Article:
Jacqueline Simpson, Marketing Manager, Tourism British Columbia, and her team have tested direct TV campaigns for years. They added landing page optimization to the mix to get a 21% lift in their most important Web-based lead-gen metric – requests for vacation information kits.
“We were able to increase online inquiries by over 7,000 people compared to last year,” Simpson explains. But it wasn’t easy. Last season, they saw too many leads jumping ship before making a request.
“They were submitting a form page, where they had to type in their name and other personal information, so we could send them a print or electronic guide. What happens with any kind of activity like that is they tend to drop off before completion.”
How did Simpson and her team turn it around? They focused primarily on landing page optimization for their DRTV campaigns, which targeted the core demographic of 35-to-54-year-old, educated, high-income citizens in Toronto, San Francisco and Los Angeles. The big two steps they employed to produce the lift: Step #1. Optimize landing pages
During the spring, before tourism season heats up, they used an A/B/C/D split to test four hypotheses on their DRTV landing-page template. “We mainly wanted to make the design more user-friendly and change the way we worded the permission questions.”
* Test #1. Fewer checkboxes would increase response*
Checkboxes are the third leading driver of opt-in tactics, according to MarketingSherpa’s Email Marketing Benchmark Guide 2009. And Simpson and her team wanted to challenge their template strategy of presenting three newsletter preference checkbox options.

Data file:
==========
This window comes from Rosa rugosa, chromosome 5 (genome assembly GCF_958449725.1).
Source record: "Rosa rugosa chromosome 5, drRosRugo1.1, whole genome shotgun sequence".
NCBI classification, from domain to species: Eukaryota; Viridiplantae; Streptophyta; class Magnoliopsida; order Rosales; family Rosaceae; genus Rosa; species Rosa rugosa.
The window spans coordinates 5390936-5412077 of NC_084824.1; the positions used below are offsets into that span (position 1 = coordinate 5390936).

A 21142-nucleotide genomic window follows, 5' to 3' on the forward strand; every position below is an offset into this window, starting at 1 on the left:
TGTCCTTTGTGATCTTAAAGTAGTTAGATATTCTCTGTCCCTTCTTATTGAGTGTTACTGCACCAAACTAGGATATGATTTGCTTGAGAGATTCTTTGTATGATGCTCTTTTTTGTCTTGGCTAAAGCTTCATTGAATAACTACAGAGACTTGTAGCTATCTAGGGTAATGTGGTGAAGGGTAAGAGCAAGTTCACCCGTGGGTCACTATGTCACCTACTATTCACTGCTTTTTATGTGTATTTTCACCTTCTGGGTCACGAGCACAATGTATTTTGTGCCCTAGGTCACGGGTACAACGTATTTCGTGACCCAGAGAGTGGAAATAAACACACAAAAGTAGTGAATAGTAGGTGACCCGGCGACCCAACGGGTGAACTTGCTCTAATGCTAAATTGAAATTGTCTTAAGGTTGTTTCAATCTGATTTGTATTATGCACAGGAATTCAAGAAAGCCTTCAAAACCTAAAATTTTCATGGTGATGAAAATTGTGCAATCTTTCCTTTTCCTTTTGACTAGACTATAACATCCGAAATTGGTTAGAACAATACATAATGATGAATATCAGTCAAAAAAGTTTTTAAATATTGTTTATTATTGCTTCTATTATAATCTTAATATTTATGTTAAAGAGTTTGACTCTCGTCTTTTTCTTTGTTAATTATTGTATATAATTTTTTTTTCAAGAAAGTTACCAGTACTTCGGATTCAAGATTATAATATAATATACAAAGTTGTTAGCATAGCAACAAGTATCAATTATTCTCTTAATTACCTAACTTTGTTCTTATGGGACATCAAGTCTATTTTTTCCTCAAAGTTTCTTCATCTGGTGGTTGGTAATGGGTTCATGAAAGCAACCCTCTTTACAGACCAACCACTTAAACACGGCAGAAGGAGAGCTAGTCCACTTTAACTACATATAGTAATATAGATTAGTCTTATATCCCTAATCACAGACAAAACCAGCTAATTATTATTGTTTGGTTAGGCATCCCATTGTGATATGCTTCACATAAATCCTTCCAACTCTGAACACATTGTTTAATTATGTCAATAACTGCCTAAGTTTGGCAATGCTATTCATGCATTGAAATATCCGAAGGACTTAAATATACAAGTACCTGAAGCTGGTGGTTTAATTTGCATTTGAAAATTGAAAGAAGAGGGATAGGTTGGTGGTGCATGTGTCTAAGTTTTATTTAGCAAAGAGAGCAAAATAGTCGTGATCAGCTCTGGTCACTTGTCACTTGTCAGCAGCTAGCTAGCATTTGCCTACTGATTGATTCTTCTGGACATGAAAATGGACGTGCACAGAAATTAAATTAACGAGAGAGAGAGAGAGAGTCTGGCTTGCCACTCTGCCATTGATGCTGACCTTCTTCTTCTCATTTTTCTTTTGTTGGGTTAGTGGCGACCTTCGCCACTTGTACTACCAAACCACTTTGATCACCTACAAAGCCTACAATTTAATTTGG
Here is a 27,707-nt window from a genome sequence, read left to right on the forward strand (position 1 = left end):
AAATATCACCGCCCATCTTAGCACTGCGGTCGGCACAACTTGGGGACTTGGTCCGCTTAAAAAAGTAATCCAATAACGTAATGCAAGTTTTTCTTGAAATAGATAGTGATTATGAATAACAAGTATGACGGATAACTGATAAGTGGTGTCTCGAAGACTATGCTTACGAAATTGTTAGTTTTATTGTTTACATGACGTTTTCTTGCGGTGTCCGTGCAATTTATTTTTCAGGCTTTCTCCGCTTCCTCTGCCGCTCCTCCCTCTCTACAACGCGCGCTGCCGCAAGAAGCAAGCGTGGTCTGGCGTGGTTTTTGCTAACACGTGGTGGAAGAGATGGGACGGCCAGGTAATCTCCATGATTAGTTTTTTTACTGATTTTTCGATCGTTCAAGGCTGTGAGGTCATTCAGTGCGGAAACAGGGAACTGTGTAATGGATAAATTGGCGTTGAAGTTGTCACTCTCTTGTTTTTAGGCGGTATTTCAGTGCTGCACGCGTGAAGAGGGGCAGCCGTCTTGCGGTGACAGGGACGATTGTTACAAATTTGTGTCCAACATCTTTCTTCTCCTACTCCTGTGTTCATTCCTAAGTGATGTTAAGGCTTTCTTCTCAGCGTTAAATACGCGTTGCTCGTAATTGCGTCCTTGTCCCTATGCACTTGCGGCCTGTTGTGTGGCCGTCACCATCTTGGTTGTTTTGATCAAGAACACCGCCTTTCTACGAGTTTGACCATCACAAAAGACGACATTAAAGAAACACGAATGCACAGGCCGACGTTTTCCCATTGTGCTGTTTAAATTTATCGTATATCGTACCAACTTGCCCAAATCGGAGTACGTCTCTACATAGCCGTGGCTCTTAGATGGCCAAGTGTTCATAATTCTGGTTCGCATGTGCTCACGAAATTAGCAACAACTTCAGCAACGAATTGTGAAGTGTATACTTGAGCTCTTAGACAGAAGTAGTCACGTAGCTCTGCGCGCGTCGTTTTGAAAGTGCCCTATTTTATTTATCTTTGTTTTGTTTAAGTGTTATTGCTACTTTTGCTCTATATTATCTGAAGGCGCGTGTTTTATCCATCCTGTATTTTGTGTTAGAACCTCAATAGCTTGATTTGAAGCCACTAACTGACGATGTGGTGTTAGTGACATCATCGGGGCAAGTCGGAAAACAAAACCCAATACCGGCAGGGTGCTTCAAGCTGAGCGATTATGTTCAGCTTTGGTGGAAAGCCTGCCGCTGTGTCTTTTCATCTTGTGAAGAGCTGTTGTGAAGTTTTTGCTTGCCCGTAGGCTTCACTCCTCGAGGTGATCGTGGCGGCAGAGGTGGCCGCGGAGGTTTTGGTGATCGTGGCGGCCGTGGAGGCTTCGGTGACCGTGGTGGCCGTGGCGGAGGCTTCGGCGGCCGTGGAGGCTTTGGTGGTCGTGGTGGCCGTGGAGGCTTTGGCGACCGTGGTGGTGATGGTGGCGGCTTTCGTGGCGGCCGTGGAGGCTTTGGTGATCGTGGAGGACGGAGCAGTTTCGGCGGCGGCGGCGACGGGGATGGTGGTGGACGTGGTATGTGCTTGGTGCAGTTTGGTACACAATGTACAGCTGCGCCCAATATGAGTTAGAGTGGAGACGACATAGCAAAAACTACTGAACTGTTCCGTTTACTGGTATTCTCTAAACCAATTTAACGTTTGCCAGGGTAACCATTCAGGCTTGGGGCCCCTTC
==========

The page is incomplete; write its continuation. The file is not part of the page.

They tested cutting the number of checkboxes in the template from three to two. For the test sample (two checkboxes), they removed the checkbox for signing up for more information from other tourism organizations.
The hypothesis: Reducing the number of checkboxes would increase the number of brochure requests. But that’s not what they learned. Three checkboxes easily outperformed two. Hence, they didn’t change that part of the template.
*Test #2. The more copy about benefits, the better*
Simpson wanted to see if more benefit-oriented copy around the checkboxes would increase requests.
For the checkbox asking permission from readers to send additional materials other than the vacation information, they tested the control copy from last year: “Tourism British Columbia may wish to contact you in the future. Do we have your permission to do so?”
The new test copy read: “Yes, I would like Tourism British Columbia to contact me in the future and notify me when new versions of the Travel Guides are published.” The latter version won out.
Then they tested the control copy for their newsletter opt-ins: “Sign up for our quarterly e-Newsletter with seasonal information about great places to go and fun things to do.”
The new test copy said, “Yes, I would like to receive the quarterly e-Newsletter with seasonal information about great places to go and fun things to do.”The new copy came out on top again.